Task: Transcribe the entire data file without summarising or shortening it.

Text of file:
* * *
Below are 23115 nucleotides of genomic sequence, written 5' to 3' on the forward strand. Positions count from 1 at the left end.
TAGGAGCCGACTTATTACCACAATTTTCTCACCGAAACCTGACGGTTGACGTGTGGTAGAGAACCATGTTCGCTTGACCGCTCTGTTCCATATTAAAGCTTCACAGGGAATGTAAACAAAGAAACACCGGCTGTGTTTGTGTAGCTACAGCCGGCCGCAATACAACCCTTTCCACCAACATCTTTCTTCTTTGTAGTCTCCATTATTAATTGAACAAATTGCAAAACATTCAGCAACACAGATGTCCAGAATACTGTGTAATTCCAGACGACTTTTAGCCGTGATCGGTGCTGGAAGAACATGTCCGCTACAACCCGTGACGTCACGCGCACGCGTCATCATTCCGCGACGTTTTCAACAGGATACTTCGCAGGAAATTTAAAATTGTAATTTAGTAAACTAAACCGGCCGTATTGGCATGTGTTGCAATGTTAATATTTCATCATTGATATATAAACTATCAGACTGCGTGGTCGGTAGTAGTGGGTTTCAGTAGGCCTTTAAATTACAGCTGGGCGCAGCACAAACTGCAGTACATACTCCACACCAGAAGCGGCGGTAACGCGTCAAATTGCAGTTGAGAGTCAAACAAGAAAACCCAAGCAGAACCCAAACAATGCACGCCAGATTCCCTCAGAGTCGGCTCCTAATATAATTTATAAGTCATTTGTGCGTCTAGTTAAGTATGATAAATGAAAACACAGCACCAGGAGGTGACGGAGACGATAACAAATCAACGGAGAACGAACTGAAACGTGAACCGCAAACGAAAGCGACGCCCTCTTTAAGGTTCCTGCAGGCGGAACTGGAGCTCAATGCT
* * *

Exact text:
Below are 23115 nucleotides of genomic sequence, written 5' to 3' on the forward strand. Positions count from 1 at the left end.
TAGGAGCCGACTTATTACCACAATTTTCTCACCGAAACCTGACGGTTGACGTGTGGTAGAGAACCATGTTCGCTTGACCGCTCTGTTCCATATTAAAGCTTCACAGGGAATGTAAACAAAGAAACACCGGCTGTGTTTGTGTAGCTACAGCCGGCCGCAATACAACCCTTTCCACCAACATCTTTCTTCTTTGTAGTCTCCATTATTAATTGAACAAATTGCAAAACATTCAGCAACACAGATGTCCAGAATACTGTGTAATTCCAGACGACTTTTAGCCGTGATCGGTGCTGGAAGAACATGTCCGCTACAACCCGTGACGTCACGCGCACGCGTCATCATTCCGCGACGTTTTCAACAGGATACTTCGCAGGAAATTTAAAATTGTAATTTAGTAAACTAAACCGGCCGTATTGGCATGTGTTGCAATGTTAATATTTCATCATTGATATATAAACTATCAGACTGCGTGGTCGGTAGTAGTGGGTTTCAGTAGGCCTTTAAATTACAGCTGGGCGCAGCACAAACTGCAGTACATACTCCACACCAGAAGCGGCGGTAACGCGTCAAATTGCAGTTGAGAGTCAAACAAGAAAACCCAAGCAGAACCCAAACAATGCACGCCAGATTCCCTCAGAGTCGGCTCCTAATATAATTTATAAGTCATTTGTGCGTCTAGTTAAGTATGATAAATGAAAACACAGCACCAGGAGGTGACGGAGACGATAACAAATCAACGGAGAACGAACTGAAACGTGAACCGCAAACGAAAGCGACGCCCTCTTTAAGGTTCCTGCAGGCGGAACTGGAGCTCAATGCT